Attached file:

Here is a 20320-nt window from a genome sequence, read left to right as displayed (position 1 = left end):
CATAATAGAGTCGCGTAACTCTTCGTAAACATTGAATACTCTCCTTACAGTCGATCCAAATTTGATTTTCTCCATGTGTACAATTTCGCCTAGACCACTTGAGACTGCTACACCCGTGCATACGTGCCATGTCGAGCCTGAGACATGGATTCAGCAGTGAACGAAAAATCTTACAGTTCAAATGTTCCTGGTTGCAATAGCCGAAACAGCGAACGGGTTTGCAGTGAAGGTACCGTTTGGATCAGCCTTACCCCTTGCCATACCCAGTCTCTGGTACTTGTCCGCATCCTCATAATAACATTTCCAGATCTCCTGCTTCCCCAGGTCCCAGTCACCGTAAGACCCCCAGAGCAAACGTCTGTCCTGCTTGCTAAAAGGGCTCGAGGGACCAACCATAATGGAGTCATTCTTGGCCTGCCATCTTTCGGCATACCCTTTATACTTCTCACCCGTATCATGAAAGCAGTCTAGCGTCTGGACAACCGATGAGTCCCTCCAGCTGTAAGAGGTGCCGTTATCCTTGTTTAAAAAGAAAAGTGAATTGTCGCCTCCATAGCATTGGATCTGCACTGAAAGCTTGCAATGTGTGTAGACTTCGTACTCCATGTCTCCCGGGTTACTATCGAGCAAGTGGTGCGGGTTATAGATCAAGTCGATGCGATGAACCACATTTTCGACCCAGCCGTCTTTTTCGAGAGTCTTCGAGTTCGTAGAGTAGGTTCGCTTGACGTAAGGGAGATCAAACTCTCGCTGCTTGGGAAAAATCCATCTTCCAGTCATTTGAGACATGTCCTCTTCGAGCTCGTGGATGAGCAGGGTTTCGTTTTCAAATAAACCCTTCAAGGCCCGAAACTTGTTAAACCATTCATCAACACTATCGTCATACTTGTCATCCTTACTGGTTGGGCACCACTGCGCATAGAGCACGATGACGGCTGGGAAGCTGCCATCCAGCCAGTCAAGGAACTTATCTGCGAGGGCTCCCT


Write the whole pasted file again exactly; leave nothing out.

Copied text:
Here is a 20320-nt window from a genome sequence, read left to right as displayed (position 1 = left end):
CATAATAGAGTCGCGTAACTCTTCGTAAACATTGAATACTCTCCTTACAGTCGATCCAAATTTGATTTTCTCCATGTGTACAATTTCGCCTAGACCACTTGAGACTGCTACACCCGTGCATACGTGCCATGTCGAGCCTGAGACATGGATTCAGCAGTGAACGAAAAATCTTACAGTTCAAATGTTCCTGGTTGCAATAGCCGAAACAGCGAACGGGTTTGCAGTGAAGGTACCGTTTGGATCAGCCTTACCCCTTGCCATACCCAGTCTCTGGTACTTGTCCGCATCCTCATAATAACATTTCCAGATCTCCTGCTTCCCCAGGTCCCAGTCACCGTAAGACCCCCAGAGCAAACGTCTGTCCTGCTTGCTAAAAGGGCTCGAGGGACCAACCATAATGGAGTCATTCTTGGCCTGCCATCTTTCGGCATACCCTTTATACTTCTCACCCGTATCATGAAAGCAGTCTAGCGTCTGGACAACCGATGAGTCCCTCCAGCTGTAAGAGGTGCCGTTATCCTTGTTTAAAAAGAAAAGTGAATTGTCGCCTCCATAGCATTGGATCTGCACTGAAAGCTTGCAATGTGTGTAGACTTCGTACTCCATGTCTCCCGGGTTACTATCGAGCAAGTGGTGCGGGTTATAGATCAAGTCGATGCGATGAACCACATTTTCGACCCAGCCGTCTTTTTCGAGAGTCTTCGAGTTCGTAGAGTAGGTTCGCTTGACGTAAGGGAGATCAAACTCTCGCTGCTTGGGAAAAATCCATCTTCCAGTCATTTGAGACATGTCCTCTTCGAGCTCGTGGATGAGCAGGGTTTCGTTTTCAAATAAACCCTTCAAGGCCCGAAACTTGTTAAACCATTCATCAACACTATCGTCATACTTGTCATCCTTACTGGTTGGGCACCACTGCGCATAGAGCACGATGACGGCTGGGAAGCTGCCATCCAGCCAGTCAAGGAACTTATCTGCGAGGGCTCCCT